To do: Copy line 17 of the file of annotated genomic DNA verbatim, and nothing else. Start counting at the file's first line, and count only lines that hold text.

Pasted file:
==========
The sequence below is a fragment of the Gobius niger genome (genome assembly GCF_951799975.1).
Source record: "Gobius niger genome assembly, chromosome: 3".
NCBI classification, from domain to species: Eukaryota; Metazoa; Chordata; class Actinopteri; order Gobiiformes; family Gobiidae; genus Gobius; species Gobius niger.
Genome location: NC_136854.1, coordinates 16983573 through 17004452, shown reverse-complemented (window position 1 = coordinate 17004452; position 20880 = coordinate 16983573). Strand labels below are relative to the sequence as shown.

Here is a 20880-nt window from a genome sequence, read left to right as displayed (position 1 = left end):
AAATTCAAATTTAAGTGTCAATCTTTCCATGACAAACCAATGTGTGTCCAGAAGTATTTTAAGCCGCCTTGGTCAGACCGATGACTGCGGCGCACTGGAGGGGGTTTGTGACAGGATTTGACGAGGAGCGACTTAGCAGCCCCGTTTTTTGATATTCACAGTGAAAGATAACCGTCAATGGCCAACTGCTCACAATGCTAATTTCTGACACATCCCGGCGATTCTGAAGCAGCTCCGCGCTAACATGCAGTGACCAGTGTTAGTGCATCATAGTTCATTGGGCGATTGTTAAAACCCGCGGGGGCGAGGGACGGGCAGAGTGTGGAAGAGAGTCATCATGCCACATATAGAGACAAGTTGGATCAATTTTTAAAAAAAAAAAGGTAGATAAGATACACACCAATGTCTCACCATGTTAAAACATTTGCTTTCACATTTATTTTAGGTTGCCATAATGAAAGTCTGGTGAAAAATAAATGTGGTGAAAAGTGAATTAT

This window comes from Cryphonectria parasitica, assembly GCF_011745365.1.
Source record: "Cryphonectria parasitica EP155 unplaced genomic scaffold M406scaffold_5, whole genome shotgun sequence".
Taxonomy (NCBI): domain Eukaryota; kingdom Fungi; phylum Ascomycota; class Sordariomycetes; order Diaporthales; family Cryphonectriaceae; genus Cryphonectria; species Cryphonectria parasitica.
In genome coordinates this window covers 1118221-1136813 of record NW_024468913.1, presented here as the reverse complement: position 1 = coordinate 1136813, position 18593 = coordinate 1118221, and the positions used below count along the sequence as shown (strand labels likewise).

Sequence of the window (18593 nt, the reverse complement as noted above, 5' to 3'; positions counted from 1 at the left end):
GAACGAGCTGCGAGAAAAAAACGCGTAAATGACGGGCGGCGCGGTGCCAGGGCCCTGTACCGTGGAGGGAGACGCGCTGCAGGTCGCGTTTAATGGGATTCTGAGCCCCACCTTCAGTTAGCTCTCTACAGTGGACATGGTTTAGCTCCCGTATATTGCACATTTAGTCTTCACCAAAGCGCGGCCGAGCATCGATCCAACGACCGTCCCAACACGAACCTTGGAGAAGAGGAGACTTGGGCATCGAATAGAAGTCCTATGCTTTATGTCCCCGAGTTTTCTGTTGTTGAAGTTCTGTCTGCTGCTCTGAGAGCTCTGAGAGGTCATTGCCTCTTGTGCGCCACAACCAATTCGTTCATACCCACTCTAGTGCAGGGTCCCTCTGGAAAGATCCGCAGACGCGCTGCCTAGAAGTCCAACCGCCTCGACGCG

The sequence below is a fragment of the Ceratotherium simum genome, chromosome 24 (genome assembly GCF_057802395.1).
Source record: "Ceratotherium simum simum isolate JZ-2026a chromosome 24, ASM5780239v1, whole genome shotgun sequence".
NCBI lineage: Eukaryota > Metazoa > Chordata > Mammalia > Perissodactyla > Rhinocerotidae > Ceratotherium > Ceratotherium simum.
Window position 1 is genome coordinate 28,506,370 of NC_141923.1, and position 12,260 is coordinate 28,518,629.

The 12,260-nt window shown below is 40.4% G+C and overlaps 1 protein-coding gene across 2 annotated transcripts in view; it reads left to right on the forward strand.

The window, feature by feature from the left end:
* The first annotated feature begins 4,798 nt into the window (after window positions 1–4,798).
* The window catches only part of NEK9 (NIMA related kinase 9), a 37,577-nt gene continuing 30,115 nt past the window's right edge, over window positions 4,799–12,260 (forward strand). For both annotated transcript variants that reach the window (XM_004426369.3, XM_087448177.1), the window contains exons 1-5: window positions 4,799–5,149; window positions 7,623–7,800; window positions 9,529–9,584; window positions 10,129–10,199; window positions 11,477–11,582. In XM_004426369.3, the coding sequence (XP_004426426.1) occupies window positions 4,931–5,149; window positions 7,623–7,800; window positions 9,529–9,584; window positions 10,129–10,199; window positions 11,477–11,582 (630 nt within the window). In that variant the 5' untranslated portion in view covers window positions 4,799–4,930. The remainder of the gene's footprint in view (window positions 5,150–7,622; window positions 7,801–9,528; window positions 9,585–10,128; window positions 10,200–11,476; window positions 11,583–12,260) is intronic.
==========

The 12,260-nt window shown below is 40.4% G+C and overlaps 1 protein-coding gene across 2 annotated transcripts in view; it reads left to right on the forward strand.